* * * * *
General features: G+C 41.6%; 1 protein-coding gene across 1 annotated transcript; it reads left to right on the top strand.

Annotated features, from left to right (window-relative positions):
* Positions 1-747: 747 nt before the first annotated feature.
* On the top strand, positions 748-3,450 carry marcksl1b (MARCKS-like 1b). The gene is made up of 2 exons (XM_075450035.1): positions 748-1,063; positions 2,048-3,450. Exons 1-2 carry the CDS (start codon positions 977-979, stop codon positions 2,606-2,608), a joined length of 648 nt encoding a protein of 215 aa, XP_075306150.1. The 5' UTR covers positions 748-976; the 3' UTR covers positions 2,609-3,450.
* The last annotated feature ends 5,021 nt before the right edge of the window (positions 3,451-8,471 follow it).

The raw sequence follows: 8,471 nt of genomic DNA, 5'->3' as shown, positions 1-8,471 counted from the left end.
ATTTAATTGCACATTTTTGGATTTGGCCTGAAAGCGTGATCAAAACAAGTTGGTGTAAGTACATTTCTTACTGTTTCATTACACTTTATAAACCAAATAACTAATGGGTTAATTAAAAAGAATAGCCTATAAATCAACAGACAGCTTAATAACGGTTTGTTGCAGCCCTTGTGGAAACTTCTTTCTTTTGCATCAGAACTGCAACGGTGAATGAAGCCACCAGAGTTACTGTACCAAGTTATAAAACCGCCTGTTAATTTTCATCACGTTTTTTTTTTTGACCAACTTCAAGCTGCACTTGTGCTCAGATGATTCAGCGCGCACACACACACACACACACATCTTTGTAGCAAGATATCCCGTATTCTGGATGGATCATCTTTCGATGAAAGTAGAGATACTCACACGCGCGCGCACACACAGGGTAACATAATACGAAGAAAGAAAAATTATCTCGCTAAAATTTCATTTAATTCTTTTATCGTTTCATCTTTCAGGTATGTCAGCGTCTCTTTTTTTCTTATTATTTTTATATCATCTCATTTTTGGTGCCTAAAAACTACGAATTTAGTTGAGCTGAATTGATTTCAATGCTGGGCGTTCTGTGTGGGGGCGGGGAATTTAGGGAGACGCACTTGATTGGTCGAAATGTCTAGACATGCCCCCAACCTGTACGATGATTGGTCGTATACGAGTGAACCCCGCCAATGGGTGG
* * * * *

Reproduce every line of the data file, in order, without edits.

General features: G+C 41.6%; 1 protein-coding gene across 1 annotated transcript; it reads left to right on the top strand.

Annotated features, from left to right (window-relative positions):
* Positions 1-747: 747 nt before the first annotated feature.
* On the top strand, positions 748-3,450 carry marcksl1b (MARCKS-like 1b). The gene is made up of 2 exons (XM_075450035.1): positions 748-1,063; positions 2,048-3,450. Exons 1-2 carry the CDS (start codon positions 977-979, stop codon positions 2,606-2,608), a joined length of 648 nt encoding a protein of 215 aa, XP_075306150.1. The 5' UTR covers positions 748-976; the 3' UTR covers positions 2,609-3,450.
* The last annotated feature ends 5,021 nt before the right edge of the window (positions 3,451-8,471 follow it).

The raw sequence follows: 8,471 nt of genomic DNA, 5'->3' as shown, positions 1-8,471 counted from the left end.
ATTTAATTGCACATTTTTGGATTTGGCCTGAAAGCGTGATCAAAACAAGTTGGTGTAAGTACATTTCTTACTGTTTCATTACACTTTATAAACCAAATAACTAATGGGTTAATTAAAAAGAATAGCCTATAAATCAACAGACAGCTTAATAACGGTTTGTTGCAGCCCTTGTGGAAACTTCTTTCTTTTGCATCAGAACTGCAACGGTGAATGAAGCCACCAGAGTTACTGTACCAAGTTATAAAACCGCCTGTTAATTTTCATCACGTTTTTTTTTTTGACCAACTTCAAGCTGCACTTGTGCTCAGATGATTCAGCGCGCACACACACACACACACACATCTTTGTAGCAAGATATCCCGTATTCTGGATGGATCATCTTTCGATGAAAGTAGAGATACTCACACGCGCGCGCACACACAGGGTAACATAATACGAAGAAAGAAAAATTATCTCGCTAAAATTTCATTTAATTCTTTTATCGTTTCATCTTTCAGGTATGTCAGCGTCTCTTTTTTTCTTATTATTTTTATATCATCTCATTTTTGGTGCCTAAAAACTACGAATTTAGTTGAGCTGAATTGATTTCAATGCTGGGCGTTCTGTGTGGGGGCGGGGAATTTAGGGAGACGCACTTGATTGGTCGAAATGTCTAGACATGCCCCCAACCTGTACGATGATTGGTCGTATACGAGTGAACCCCGCCAATGGGTGG